We are creatures of evolution and are grateful for three significant evolutionary changes: opposable thumbs, losing body hair, and larger brains. An area that hasn’t entirely kept up with evolution is wisdom teeth, also known as third molars. Our ancestors had larger mandibles so they could tear and chew meat. We don’t.
Evolution made our jaws smaller, yet wisdom teeth still erupt. Smaller jaws mean wisdom teeth often don’t have the space needed to grow correctly. Now, just in case you are envisioning Steven Tyler’s generous-sized mouth, know that he is the exception, not the rule. But mouth size is only one of the issues wisdom teeth present. But the question of the hour is whether or not wisdom teeth removal is necessary. The short answer is probably. We will get to why in this blog.
Who Needs Wisdom Teeth Removal?
Wisdom teeth removal isn’t needed if they don’t cause problems. If you are lucky enough to have teeth that are healthy, positioned correctly, biting properly once fully erupted, and can be cleaned properly, you don’t need to have them removed. But that’s not many of us.
What Happens When Wisdom Teeth Don’t Come in Properly?
Most people have problems because their mouths are smaller and cannot fit third molars. They come in crooked, are difficult to get a toothbrush back to clean properly, and are prone to cavities. Plus, if they come in crooked, they start pushing your other teeth around, and that’s not very fun, especially if you’ve already undergone expensive orthodontic treatment.
Often wisdom teeth remain hidden within the gums because they can’t emerge normally. Impacted teeth can result in an infection and damage other teeth’ roots.
Sometimes wisdom teeth partially emerge but do not fully erupt. Left untreated, this opening can create a gateway to infection and gum disease.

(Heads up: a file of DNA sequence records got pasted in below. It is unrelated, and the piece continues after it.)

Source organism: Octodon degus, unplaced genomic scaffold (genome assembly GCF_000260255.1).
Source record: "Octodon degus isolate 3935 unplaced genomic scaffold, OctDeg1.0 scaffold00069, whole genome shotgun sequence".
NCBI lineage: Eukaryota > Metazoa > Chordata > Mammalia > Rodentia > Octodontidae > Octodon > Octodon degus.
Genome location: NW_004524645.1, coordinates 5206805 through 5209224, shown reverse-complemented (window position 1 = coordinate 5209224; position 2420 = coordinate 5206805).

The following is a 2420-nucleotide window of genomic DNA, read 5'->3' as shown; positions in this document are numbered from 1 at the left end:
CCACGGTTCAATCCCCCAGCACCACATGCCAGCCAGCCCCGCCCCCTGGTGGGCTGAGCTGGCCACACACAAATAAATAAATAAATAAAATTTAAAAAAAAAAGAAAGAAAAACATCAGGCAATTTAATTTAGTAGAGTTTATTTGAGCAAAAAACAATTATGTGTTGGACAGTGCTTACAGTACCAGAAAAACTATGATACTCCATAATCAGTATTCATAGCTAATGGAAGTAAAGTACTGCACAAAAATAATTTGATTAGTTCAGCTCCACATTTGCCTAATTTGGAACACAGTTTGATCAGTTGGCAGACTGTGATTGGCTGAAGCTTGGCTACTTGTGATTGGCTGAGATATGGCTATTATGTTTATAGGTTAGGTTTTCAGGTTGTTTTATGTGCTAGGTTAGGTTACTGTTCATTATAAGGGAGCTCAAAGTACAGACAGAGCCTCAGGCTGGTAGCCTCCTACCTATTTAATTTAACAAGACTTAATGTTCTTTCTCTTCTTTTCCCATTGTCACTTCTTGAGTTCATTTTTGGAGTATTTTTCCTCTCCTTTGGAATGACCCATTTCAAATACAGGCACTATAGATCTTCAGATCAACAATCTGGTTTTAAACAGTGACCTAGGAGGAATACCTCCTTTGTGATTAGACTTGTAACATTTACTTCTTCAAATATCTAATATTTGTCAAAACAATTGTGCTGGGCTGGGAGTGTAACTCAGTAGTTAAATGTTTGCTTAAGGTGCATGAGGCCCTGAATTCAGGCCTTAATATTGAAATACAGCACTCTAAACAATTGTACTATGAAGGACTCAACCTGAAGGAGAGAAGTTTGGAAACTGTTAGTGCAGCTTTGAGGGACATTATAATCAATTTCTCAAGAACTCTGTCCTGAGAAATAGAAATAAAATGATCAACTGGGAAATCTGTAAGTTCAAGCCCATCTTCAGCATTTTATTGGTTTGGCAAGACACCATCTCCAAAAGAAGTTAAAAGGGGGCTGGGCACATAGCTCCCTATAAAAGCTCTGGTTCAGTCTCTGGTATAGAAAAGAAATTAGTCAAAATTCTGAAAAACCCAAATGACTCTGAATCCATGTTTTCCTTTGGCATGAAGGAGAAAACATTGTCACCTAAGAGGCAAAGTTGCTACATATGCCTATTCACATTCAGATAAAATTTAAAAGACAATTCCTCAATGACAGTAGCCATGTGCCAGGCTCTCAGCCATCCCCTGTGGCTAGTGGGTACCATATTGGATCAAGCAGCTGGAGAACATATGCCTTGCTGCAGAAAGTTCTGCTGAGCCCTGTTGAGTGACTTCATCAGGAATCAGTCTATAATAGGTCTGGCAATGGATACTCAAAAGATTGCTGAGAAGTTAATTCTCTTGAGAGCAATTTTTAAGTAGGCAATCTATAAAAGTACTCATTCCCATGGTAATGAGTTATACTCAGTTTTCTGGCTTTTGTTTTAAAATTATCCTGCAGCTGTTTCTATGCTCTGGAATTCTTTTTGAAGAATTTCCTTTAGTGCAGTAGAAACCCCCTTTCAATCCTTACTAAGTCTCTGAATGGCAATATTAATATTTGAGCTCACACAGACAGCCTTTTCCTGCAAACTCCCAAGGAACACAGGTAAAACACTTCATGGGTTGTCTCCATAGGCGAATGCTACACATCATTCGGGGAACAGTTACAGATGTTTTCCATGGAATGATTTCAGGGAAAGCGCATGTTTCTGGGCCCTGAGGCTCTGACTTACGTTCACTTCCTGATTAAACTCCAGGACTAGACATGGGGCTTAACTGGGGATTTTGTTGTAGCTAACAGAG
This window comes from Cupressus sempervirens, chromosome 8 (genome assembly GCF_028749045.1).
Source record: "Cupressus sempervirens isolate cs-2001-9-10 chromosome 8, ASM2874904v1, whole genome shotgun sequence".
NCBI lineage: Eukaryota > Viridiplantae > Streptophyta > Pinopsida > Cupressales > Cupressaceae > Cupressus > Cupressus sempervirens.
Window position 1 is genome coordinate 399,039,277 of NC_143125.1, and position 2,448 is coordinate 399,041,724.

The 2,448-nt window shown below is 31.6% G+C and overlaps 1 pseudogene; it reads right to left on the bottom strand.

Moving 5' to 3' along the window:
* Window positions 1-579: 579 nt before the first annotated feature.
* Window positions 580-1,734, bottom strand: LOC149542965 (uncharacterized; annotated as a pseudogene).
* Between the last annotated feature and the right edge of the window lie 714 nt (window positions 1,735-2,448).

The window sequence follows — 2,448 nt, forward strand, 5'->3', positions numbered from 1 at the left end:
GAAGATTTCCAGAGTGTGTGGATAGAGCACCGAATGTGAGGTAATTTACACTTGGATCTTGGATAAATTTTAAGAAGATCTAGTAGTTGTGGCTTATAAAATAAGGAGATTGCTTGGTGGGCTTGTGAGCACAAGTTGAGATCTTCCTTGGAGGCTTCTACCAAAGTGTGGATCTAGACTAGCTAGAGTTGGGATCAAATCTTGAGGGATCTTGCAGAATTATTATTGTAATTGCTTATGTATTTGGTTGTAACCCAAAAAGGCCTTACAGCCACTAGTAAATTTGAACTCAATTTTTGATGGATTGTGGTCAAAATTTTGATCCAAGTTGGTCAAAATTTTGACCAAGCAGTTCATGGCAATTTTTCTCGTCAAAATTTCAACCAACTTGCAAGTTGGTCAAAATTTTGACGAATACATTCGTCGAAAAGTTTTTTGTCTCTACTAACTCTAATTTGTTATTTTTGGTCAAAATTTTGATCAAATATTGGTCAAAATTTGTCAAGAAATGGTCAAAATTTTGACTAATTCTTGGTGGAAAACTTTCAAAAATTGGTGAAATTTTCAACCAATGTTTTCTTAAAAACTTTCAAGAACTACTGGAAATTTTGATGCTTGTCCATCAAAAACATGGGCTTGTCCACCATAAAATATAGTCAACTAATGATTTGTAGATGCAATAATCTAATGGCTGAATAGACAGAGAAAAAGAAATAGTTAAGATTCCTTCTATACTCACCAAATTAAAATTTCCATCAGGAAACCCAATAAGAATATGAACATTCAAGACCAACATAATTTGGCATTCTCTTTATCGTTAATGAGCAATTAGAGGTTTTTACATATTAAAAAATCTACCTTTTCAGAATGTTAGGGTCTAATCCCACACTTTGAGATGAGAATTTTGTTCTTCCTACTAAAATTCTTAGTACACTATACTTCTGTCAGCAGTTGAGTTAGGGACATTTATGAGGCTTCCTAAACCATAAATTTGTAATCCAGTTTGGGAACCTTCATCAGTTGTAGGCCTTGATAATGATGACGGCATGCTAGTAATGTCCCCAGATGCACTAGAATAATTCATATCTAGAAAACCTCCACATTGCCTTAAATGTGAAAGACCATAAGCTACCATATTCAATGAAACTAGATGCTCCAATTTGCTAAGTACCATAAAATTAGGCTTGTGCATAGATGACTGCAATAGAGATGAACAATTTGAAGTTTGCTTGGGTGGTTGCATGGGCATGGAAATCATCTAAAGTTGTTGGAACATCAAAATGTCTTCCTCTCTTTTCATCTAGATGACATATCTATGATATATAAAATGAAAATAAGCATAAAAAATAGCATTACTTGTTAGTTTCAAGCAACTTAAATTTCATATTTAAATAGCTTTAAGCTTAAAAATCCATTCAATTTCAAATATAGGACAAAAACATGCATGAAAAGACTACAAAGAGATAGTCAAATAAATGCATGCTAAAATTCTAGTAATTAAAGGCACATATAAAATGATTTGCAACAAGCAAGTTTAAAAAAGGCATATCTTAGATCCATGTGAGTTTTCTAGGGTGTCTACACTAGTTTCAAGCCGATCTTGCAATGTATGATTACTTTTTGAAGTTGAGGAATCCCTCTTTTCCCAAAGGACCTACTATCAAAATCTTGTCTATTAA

The frustrating thing about wisdom teeth is that they typically erupt between 17 and 24. By that time, most people have already had braces. If they don’t have enough space to come in properly, they crowd and can move existing teeth, putting that gorgeous smile at risk.
As mentioned earlier, a smaller mouth can make cleaning teeth at the back challenging. To prevent recurrent cavities, dentists often recommend wisdom teeth removal in people with otherwise healthy teeth.
The good news in all of this is that wisdom teeth removal is very common. Evolution has improved the procedure and shortened recovery time, especially when in the hands of an experienced dentist. Speaking of experience, Dr. Andy is an expert at wisdom teeth removal and has been doing the procedure for over 25 years. Many dentists around here weren’t even in college when he began doing wisdom teeth surgery. But we’re dating Dr. Andy, aren’t we?
When it Comes to Wisdom Teeth Removal, Timing is Everything.
Have you ever heard that if you take care of a problem when it is small, it is easier to fix? Well, that is true for wisdom teeth removal. Often, people wait until their teeth become a problem before having them removed. Perhaps they were hoping they wouldn’t need surgery. Whatever the reason, putting off wisdom teeth removal is a bad idea. So when should you get them removed? Dr. Andy says the ideal time for most people is around age 16-19. This is when the roots aren’t fully grown and are easier to remove with less pain and swelling. Dr. Andy says his patients typically only have two days of downtime. Do it on a Friday, and your weekday schedule will be minimally impacted.
If you have questions about wisdom teeth removal, give us a call or schedule an appointment with Dr. Andy. We look forward to hearing from you.